December 12, 2017


Monroe Parker

“Now then we are ambassadors for Christ, as though God did beseech you by us; we pray you in Christ’s stead, be ye reconciled to God” (2 Corinthians 5:20).

Dr. Bob Jones, Sr., founder of Bob Jones University, used to say, “Nearly every false religion is founded on an overemphasis of some truth.” He did not mean that every truth should be denied or neglected, but that every truth should be placed in its proper perspective. Everything in the Bible should be observed in the light of everything else in the Bible.

In our day it seems that men go to opposite extremes in their attitude toward the responsibility God has given us to evangelize the world. There are those who go forth with an “I-can-lick-the- Devil” expression on their faces and a “Madison Avenue” approach to Christianity and who, from their attitude, appear to feel that by their wits and personalities they can win the world to Jesus Christ. These are good people. They love the Lord. They serve Him diligently. They pray. But they do not await the divine answer; instead they rush out to force the answer.

It is one thing to “put feet to your prayers”; it is quite a different thing to substitute feet for answers to prayer. Despite a good measure of carnality, some of these people win many souls to Christ; but they also win to themselves many others who never really come to Christ. It is doubtful that they win as many to Christ as they would if they relied less on gimmicks and more on the Holy Spirit.

A pastor or an evangelist who depends on his personality, his wits, his ability, gimmicks, publicity, or a reputation of great success — deserved or not — is going to wind up with a lot of rubbish in his program. Likely as not he will have to borrow a great deal of money to keep it going “till Jesus comes.” Some lending institutions ought to make them cover their loans with Rapture Insurance!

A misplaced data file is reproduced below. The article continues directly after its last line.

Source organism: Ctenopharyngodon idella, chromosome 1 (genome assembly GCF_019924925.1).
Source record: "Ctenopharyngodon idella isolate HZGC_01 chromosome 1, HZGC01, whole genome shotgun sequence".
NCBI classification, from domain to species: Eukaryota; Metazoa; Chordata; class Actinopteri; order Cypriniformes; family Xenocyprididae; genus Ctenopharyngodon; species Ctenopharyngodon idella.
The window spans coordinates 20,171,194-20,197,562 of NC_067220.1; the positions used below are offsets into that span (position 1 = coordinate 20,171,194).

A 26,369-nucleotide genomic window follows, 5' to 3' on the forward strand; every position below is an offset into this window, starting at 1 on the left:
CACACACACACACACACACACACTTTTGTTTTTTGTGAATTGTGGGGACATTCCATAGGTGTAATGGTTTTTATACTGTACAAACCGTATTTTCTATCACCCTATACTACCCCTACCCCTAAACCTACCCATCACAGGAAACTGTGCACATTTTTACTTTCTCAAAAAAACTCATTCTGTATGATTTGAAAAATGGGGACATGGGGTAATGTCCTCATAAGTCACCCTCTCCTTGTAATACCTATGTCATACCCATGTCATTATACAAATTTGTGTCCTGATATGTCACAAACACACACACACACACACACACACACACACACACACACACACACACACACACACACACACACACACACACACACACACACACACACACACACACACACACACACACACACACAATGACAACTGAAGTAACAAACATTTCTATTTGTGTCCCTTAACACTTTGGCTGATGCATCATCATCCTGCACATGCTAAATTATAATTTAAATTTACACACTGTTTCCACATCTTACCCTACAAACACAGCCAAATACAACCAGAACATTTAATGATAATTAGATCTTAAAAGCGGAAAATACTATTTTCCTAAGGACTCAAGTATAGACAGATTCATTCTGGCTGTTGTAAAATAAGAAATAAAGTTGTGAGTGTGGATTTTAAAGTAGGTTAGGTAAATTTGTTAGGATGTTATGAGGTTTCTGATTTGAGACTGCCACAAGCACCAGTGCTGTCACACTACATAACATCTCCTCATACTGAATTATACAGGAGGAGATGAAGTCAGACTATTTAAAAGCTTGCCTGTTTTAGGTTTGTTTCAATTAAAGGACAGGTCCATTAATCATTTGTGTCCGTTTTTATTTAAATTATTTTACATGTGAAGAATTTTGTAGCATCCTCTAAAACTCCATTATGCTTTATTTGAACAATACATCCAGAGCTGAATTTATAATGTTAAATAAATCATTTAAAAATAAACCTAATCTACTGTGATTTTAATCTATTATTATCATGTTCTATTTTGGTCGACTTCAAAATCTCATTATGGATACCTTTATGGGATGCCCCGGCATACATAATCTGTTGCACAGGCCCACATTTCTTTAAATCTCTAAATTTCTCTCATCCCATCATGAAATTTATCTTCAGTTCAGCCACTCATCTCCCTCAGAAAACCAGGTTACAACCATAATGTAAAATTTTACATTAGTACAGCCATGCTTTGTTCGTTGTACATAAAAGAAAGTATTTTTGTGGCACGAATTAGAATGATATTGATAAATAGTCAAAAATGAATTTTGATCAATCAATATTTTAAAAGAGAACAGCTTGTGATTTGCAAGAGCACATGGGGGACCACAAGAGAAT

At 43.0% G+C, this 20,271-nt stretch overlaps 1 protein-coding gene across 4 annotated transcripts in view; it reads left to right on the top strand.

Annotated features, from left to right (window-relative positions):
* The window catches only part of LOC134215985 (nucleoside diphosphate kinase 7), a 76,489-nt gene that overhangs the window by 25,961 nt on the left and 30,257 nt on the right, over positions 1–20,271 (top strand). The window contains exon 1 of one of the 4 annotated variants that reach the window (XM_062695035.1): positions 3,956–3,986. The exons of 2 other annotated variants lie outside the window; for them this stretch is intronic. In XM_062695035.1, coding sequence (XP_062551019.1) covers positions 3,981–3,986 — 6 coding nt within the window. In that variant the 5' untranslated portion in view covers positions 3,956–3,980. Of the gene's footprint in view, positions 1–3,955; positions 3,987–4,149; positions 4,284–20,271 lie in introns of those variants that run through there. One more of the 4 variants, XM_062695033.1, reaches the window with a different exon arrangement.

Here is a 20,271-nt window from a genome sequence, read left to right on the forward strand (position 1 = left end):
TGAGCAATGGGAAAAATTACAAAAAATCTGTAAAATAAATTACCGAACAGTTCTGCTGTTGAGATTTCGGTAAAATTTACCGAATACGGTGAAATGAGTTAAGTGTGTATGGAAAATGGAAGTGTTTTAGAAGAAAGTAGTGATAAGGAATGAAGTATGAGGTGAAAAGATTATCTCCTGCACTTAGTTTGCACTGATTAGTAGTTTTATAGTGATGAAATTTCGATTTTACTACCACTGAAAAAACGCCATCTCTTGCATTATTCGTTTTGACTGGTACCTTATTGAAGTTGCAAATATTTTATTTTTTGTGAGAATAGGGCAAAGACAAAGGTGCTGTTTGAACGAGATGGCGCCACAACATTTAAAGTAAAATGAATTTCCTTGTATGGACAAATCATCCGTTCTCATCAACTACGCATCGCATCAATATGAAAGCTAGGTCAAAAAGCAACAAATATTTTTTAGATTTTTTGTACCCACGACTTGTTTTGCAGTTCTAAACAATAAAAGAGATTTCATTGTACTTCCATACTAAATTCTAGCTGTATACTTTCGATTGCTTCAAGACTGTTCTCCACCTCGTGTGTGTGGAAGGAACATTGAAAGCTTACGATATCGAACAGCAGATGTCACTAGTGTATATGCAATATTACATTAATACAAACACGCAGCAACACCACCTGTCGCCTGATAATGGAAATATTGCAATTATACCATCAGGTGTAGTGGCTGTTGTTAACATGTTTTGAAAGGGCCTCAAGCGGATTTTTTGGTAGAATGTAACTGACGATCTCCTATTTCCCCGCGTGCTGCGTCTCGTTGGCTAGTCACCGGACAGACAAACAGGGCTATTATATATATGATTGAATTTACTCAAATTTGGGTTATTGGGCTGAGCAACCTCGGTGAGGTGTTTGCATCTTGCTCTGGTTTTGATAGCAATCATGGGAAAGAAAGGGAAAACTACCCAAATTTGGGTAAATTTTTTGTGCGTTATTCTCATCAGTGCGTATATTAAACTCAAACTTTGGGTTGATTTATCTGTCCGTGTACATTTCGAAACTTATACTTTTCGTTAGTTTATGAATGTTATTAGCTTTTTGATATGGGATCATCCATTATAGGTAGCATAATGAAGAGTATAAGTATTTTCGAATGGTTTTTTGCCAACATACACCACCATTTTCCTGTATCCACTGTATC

On the other hand, there are many who “strut the intellect” and talk piously about the sovereignty of God but disdain any responsibility for winning souls. Some of them will split a theological hair long enough to reach from Augustine to Calvin and on down to the kink thrown in by Barth. I believe in scholarship and accurate teaching. But these anti-evangelism teachers seem to overlook the fact that the Holy Spirit is the Great Teacher. They go all out to prove that “this” means “that” and do not seem to be afraid that they will get in the way of the Holy Spirit when it comes to teaching; yet they are afraid they will get in the way of the Holy Spirit when it comes to soul-winning.

May God give us a great company of Spirit-filled men and women who can say with the Apostle, “Now then we are ambassadors for Christ, as though God did beseech you by us: we pray you in Christ’s stead, be ye reconciled to God.”

Paul was a scholar and a leader among men, but he was also a humble, Spirit-filled missionary with a burning zeal to win men to Christ. The fact that grips me first as I read this text is that the apostle was filled with passion. What wrought such passion in the heart of this man? I know that the Holy Spirit wrought passion in Paul’s heart, but the question is not who wrought such passion. The question is what means did the Spirit use? In other words, what facts did He impress upon the Apostle’s mind? I believe our answer to this question lies in the context.

Several incentives for soul-winning are given in this fifth chapter of 2 Corinthians. First, there is the incentive of the

Judgment Seat

In verse 10 Paul says, “For we must all appear before the judgment seat of Christ; that everyone may receive the things done in his body, according to that he hath done, whether it be good or bad.” This is an incentive to be faithful in all phases of the Lord’s work, but the foremost thing that seems to have been in the apostle’s mind as he wrote of the judgment seat is soul-winning. This is seen in the following verse when he says, “We persuade men.”